Farhad Manjoo, excerpting his new book "True Enough: Learning to Live in a Post-Fact Society," on overzealous Mac fans:
Last year, I praised the iPhone in something of the way Romeo once praised Juliet: The device, I said, is revolutionary -- "it marks a new way of life. One day we'll all have iPhones, or things that aim to do what this first one does, and your life will be better for it." But because I'd concluded that the phone was, at the time, too expensive to keep (this was before Apple cut the price), several readers alleged that I was an Apple hater. For instance: "Does Salon actually pay you or are you being paid under the table by rival companies?"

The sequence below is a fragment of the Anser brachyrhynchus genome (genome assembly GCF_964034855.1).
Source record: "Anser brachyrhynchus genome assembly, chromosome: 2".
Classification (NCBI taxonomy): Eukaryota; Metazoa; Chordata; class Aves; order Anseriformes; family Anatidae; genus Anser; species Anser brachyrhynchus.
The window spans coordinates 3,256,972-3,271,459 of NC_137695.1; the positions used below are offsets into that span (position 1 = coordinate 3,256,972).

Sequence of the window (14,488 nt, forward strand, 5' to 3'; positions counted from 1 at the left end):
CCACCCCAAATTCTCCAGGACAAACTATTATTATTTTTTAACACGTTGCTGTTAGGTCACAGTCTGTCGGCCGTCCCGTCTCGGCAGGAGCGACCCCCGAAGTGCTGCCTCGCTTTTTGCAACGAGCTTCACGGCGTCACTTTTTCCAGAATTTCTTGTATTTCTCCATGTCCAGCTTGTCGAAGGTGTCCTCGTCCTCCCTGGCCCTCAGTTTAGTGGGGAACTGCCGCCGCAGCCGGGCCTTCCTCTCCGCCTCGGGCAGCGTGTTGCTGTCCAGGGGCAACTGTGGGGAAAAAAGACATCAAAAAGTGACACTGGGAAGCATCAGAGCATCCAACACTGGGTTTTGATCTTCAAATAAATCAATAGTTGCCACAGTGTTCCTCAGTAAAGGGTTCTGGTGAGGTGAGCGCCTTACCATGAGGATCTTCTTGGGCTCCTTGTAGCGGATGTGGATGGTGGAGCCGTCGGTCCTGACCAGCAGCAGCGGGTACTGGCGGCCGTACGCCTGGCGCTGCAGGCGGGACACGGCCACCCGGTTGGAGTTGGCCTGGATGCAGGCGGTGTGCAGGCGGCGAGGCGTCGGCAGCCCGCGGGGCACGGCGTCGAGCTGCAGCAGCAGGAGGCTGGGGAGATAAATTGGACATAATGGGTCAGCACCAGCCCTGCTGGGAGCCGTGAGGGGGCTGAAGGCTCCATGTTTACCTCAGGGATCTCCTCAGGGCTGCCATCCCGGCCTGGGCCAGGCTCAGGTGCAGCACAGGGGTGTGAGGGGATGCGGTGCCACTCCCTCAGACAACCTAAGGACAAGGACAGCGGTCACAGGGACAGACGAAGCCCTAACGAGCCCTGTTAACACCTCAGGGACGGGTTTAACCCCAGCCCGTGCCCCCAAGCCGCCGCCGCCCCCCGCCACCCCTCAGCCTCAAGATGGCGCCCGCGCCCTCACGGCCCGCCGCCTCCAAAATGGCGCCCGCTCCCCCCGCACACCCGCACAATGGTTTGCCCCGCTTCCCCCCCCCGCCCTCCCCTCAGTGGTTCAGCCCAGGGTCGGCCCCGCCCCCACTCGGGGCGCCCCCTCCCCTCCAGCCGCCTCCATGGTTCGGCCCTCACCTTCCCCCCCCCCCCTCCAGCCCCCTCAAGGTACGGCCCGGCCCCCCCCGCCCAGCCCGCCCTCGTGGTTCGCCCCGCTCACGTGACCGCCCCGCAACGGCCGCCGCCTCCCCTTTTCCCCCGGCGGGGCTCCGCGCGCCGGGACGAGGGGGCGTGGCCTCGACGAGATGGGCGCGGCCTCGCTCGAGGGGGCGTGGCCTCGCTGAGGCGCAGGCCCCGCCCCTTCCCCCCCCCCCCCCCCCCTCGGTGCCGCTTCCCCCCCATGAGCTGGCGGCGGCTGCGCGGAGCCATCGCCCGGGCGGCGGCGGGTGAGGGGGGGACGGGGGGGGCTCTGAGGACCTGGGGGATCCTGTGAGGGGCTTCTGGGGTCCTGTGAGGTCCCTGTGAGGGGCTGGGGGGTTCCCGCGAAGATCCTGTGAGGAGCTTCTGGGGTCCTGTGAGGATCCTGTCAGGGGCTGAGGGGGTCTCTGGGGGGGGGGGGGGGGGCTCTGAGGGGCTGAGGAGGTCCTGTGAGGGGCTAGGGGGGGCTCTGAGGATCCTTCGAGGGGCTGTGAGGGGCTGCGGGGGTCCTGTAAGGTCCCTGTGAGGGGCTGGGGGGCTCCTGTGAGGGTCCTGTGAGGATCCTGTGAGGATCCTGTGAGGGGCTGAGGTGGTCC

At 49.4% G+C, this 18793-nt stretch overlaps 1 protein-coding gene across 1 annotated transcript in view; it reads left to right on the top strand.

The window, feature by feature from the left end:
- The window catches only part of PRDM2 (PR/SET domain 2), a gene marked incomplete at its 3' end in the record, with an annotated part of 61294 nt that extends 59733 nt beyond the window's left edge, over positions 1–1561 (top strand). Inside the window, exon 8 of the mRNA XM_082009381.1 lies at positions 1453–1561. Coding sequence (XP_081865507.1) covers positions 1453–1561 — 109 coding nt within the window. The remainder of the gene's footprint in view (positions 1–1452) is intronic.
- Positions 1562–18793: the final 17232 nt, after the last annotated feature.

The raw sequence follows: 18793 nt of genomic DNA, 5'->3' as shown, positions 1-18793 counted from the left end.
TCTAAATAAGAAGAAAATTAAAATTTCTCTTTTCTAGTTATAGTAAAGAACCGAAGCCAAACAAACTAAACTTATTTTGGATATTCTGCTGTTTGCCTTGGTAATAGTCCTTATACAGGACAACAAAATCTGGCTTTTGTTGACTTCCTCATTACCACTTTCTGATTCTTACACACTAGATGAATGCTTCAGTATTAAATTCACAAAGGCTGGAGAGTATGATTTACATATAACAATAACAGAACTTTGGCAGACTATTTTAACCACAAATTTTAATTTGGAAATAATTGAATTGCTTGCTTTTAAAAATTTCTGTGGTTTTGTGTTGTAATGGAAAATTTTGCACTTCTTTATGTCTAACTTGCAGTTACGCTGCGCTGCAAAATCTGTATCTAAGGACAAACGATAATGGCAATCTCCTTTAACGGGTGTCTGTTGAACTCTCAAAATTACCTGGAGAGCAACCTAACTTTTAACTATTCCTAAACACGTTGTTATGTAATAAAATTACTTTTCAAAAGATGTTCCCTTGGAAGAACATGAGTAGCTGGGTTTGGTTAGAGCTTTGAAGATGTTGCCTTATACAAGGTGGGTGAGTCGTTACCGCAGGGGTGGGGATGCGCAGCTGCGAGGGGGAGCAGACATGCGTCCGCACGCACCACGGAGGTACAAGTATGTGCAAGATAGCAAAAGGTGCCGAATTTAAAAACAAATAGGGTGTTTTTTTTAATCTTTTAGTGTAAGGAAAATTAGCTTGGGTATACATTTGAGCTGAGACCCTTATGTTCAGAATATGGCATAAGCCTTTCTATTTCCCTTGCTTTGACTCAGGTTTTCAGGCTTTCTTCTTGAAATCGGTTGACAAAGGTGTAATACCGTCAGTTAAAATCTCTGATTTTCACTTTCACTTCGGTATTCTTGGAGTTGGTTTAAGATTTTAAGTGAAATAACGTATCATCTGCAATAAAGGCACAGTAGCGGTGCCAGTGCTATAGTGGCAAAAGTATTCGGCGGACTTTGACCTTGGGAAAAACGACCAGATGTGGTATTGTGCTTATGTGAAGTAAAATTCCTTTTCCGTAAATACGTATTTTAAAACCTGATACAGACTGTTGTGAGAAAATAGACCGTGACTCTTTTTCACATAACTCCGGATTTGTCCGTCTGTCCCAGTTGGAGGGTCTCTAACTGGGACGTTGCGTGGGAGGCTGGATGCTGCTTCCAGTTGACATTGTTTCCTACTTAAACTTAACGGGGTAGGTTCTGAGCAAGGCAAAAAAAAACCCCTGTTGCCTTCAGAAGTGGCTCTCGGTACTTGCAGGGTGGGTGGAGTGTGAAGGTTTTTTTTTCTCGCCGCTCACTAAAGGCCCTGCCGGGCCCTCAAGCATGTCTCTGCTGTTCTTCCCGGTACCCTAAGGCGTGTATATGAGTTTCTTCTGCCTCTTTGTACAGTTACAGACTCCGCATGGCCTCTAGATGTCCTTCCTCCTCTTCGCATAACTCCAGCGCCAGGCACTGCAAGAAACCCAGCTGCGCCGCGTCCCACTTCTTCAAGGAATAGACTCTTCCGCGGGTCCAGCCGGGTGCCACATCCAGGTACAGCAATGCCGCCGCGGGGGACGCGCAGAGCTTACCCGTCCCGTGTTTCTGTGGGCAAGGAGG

David Pogue, the New York Times' tech critic, gets much the same response. In 2005, he wrote a quite positive review of Apple's iPod Nano. His only problem with the music player was that, per gigabyte of music-storage space, the Nano was more expensive than the iPod Mini it replaced. Also, at the time, it wasn't available in multiple colors. These small slights prompted Apple fans to ask Pogue, among other things, whether he was happy "licking Bill Gates' balls."
I believe this is changing, thank God, as a lessening percentage of Mac users represent those persecuted stalwarts who kept the company going even when their computer were actually pretty crappy. And PC users have gotten more mellow over the years, finally conceding that the Mac can be a perfectly decent computing platform.
Why Apple fans hate tech reporters [Machinist.Salon.com]